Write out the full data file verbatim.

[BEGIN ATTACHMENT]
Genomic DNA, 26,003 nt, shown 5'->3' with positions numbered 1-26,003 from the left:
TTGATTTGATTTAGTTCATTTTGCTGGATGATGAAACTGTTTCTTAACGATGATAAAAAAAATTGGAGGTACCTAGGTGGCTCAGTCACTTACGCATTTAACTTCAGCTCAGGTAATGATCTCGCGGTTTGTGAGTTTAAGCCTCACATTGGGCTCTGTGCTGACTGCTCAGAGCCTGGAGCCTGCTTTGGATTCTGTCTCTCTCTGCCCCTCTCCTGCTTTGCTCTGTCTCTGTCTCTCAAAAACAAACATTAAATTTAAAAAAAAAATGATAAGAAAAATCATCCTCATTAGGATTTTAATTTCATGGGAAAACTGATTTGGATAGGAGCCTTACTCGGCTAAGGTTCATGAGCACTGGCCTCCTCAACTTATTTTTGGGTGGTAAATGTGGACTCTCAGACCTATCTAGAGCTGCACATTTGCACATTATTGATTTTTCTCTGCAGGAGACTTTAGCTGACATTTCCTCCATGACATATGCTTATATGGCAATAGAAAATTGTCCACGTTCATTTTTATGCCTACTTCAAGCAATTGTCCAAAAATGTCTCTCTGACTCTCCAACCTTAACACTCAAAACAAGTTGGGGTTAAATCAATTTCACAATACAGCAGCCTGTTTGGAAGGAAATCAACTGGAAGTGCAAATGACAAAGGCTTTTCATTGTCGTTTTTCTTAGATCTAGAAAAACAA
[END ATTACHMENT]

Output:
Genomic DNA, 26,003 nt, shown 5'->3' with positions numbered 1-26,003 from the left:
TTGATTTGATTTAGTTCATTTTGCTGGATGATGAAACTGTTTCTTAACGATGATAAAAAAAATTGGAGGTACCTAGGTGGCTCAGTCACTTACGCATTTAACTTCAGCTCAGGTAATGATCTCGCGGTTTGTGAGTTTAAGCCTCACATTGGGCTCTGTGCTGACTGCTCAGAGCCTGGAGCCTGCTTTGGATTCTGTCTCTCTCTGCCCCTCTCCTGCTTTGCTCTGTCTCTGTCTCTCAAAAACAAACATTAAATTTAAAAAAAAAATGATAAGAAAAATCATCCTCATTAGGATTTTAATTTCATGGGAAAACTGATTTGGATAGGAGCCTTACTCGGCTAAGGTTCATGAGCACTGGCCTCCTCAACTTATTTTTGGGTGGTAAATGTGGACTCTCAGACCTATCTAGAGCTGCACATTTGCACATTATTGATTTTTCTCTGCAGGAGACTTTAGCTGACATTTCCTCCATGACATATGCTTATATGGCAATAGAAAATTGTCCACGTTCATTTTTATGCCTACTTCAAGCAATTGTCCAAAAATGTCTCTCTGACTCTCCAACCTTAACACTCAAAACAAGTTGGGGTTAAATCAATTTCACAATACAGCAGCCTGTTTGGAAGGAAATCAACTGGAAGTGCAAATGACAAAGGCTTTTCATTGTCGTTTTTCTTAGATCTAGAAAAACAA